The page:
Margaret Atwood's novel 'Surfacing' demonstrates the complex question of identity for an English-speaking Canadian female. Identity, for the protagonist has become problematic because of her role as a victim of colonial forces. She has been colonized by men in the patriarchal society in which she grew up, by Americans and their cultural imperialism, or neo-colonialism as it has come to be known as, and the Euro-centric legacy that remains in her country although the physical presence of English and French rulers have gone. This collective colonial experience of the protagonist, and the analogous nature of imperial and feminist discourses, is succinctly described by Coral Ann Howells, quoted by Eleanora Rao in 'Strategies for Identity',
'Women's experience of the power politics of gender and their problematic relation to patriarchal traditions of authority have affinities with the Canadian attitudes to the cultural imperialism of the United States as well as its ambivalence towards its European inheritors.' (P.xxiv)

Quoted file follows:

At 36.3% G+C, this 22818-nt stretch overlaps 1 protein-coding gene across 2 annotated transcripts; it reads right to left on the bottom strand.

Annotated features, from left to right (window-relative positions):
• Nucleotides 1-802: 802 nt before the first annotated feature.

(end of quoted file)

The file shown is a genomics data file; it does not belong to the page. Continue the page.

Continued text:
Feminist and postcolonialist theories share much common ground due to their examination of the voice, and the position of, the subaltern in society. Their critiques of, and struggles against, domination by the white male has led to their alignment and relevant discussions about their similiar problems, affects and strategies. (It may be of interest to scholars in this area that, since the 1980s, there has emerged a divergent element to feminist postcolonial theory which has focused on the 'double colonization' that women colonized by both race and gender have suffered,...
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...m powerless and because of it nothing I can do will ever hurt anyone. A lie which was always more disastrous than the truth would have been. The word games, the winning and losing games are finished; at the moment there are no others but they will have to be invented, withdrawing is no longer possible. '
Atwood, Margaret. 'Surfacing'. London; Virago Press, 1972.
Aschcroft, Bill, Gareth Griffiths and Helen Tiffin, eds. 'The Post-Colonial Studies Reader'. London; Routledge, 1995.
Atwood, Margaret. 'Survival'. Toronto; House of Anais Press, 1972.
Rao, Eleonora. 'Strategies for Identity: The Fiction of Margaret Atwood'. New York; Peter Lang Publishing, 1993.
Showalter, Elaine. 'Feminist Criticism in the Wilderness'. London; Longman Press, 1989.
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